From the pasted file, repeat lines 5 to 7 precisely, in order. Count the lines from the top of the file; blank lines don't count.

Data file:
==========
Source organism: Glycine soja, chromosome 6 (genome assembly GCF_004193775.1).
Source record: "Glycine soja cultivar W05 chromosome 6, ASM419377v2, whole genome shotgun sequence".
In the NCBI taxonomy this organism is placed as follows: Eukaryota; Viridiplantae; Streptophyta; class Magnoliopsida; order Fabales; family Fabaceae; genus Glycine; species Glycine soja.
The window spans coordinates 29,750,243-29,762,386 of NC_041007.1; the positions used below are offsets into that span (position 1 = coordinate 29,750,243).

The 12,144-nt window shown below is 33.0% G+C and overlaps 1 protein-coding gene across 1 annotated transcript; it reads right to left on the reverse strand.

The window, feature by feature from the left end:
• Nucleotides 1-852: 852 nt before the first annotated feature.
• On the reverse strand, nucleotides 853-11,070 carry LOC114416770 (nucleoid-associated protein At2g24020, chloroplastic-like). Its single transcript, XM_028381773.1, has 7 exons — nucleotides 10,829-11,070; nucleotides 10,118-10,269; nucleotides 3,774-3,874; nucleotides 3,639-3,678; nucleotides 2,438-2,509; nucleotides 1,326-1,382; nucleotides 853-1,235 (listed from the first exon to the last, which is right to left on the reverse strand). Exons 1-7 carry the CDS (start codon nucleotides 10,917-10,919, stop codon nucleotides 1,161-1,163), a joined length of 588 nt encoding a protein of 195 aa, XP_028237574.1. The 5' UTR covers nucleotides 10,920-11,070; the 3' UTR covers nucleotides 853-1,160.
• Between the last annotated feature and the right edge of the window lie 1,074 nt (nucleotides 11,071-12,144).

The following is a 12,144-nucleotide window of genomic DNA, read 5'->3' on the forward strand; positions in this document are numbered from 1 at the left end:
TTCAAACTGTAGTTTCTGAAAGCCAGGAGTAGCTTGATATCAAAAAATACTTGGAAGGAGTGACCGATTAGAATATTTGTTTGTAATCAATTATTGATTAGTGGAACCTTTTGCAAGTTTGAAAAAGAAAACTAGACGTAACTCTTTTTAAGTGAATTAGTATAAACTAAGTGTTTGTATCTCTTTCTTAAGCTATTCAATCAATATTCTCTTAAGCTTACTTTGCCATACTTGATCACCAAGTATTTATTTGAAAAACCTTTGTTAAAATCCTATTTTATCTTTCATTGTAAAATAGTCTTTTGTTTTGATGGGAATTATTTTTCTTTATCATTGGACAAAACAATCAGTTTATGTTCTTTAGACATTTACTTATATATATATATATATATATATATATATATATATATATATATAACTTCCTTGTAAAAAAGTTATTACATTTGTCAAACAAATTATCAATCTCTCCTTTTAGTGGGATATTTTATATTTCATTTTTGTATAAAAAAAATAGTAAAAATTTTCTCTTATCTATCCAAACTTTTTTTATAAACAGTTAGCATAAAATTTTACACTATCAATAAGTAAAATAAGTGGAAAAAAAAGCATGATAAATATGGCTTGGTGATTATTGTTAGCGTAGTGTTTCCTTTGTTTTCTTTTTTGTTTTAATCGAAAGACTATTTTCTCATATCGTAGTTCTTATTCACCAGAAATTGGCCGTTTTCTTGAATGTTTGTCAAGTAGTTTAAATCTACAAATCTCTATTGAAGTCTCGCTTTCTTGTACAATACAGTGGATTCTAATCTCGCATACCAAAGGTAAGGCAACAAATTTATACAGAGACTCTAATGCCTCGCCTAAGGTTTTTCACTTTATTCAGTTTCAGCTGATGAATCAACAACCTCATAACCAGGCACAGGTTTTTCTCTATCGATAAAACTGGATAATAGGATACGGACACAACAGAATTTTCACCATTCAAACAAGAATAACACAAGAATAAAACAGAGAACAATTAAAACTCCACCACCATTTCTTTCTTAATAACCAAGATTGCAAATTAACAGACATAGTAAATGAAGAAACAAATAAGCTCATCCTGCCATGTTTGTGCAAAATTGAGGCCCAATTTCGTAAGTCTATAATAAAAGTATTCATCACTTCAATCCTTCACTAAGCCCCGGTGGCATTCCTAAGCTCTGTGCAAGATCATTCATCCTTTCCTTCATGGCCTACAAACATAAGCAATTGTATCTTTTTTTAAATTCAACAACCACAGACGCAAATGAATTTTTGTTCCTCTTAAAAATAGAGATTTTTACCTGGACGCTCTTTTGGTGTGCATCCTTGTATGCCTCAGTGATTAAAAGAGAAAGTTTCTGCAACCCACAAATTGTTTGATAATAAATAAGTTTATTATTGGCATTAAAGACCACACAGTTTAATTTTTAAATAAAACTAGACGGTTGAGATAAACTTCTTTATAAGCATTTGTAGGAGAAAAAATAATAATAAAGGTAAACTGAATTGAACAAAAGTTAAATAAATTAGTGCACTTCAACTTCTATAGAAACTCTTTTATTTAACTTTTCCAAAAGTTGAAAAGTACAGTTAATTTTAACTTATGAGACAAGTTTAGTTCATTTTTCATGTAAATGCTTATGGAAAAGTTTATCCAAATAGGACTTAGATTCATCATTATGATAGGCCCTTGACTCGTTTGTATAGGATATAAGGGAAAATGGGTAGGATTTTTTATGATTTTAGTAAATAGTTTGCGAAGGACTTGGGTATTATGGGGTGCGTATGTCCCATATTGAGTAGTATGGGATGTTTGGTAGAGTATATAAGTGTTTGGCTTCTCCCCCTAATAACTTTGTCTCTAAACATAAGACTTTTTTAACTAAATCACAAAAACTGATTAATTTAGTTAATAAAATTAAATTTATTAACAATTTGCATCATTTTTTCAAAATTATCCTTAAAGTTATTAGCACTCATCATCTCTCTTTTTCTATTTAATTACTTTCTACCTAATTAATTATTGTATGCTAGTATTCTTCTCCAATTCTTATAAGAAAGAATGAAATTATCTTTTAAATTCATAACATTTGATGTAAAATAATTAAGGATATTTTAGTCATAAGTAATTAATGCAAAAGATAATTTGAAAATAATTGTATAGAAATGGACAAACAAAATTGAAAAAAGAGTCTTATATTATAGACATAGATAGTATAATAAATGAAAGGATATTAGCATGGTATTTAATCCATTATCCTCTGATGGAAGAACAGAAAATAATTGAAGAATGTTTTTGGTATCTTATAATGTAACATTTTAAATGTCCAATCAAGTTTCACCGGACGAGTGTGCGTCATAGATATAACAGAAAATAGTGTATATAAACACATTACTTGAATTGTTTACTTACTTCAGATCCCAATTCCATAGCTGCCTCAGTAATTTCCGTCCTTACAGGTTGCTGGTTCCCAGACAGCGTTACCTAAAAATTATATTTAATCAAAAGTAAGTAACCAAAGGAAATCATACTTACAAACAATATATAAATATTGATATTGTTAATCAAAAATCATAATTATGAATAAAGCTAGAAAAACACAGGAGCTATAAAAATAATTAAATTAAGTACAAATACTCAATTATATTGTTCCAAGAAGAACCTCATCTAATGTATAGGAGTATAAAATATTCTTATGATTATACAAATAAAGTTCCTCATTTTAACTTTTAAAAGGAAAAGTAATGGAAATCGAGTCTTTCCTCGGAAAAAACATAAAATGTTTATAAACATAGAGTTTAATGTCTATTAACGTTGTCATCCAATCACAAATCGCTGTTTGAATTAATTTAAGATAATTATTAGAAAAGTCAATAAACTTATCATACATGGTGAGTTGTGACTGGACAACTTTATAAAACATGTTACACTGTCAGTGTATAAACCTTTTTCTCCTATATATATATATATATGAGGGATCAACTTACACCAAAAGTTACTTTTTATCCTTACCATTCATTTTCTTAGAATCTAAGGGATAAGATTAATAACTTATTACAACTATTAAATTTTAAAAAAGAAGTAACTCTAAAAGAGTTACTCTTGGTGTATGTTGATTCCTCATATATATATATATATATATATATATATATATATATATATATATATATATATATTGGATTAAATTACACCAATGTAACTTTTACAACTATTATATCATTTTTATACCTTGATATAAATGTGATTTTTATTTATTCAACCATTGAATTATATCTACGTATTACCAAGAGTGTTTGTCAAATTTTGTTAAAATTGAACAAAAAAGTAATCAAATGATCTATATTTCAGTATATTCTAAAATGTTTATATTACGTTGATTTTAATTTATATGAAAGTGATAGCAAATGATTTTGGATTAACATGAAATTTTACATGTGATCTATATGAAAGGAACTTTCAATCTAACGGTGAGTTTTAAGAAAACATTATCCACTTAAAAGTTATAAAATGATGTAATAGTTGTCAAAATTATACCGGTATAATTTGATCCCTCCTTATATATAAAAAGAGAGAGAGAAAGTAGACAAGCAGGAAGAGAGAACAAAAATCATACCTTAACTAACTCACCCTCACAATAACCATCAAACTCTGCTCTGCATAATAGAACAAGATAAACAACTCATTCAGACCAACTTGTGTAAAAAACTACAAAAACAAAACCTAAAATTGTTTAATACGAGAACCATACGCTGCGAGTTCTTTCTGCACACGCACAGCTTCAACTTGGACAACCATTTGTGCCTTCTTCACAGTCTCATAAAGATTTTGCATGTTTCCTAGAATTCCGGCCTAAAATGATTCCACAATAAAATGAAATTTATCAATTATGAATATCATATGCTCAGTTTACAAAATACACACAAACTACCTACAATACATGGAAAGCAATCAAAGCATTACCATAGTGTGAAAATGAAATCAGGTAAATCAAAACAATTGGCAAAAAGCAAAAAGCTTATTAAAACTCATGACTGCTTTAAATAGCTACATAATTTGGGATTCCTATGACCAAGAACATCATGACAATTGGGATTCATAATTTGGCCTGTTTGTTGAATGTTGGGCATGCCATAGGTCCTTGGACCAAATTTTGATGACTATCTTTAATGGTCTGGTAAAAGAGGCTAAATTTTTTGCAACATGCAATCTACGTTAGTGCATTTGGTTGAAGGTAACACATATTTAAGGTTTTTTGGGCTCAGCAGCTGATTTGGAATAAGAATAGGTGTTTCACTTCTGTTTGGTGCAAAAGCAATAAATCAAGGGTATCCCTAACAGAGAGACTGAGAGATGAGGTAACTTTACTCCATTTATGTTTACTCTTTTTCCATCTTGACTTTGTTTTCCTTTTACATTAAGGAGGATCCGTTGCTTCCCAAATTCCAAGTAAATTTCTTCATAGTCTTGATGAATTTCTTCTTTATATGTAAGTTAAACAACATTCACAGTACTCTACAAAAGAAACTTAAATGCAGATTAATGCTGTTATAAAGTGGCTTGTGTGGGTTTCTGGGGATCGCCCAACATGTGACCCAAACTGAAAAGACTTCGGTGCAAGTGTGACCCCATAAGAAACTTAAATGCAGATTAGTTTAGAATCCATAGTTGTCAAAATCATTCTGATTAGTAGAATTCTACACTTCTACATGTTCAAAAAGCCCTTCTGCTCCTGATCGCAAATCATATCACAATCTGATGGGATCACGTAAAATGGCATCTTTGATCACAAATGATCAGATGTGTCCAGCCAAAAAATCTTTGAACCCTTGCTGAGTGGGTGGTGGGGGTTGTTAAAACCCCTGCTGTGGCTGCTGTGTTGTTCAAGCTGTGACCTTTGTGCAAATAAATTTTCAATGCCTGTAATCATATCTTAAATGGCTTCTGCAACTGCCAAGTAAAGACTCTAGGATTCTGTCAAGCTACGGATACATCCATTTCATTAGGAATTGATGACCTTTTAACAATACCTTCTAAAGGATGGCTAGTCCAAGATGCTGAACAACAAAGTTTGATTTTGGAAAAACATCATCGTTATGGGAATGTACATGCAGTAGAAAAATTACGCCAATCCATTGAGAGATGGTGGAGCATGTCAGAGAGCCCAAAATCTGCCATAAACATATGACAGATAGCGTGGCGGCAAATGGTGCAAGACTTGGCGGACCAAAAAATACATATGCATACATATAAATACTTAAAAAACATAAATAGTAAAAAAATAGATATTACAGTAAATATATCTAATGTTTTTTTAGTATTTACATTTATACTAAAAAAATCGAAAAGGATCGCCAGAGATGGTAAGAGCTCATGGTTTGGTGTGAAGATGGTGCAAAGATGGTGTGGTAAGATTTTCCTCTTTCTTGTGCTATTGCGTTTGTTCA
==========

The 12,144-nt window shown below is 33.0% G+C and overlaps 1 protein-coding gene across 1 annotated transcript; it reads right to left on the reverse strand.

The window, feature by feature from the left end:
• Nucleotides 1-852: 852 nt before the first annotated feature.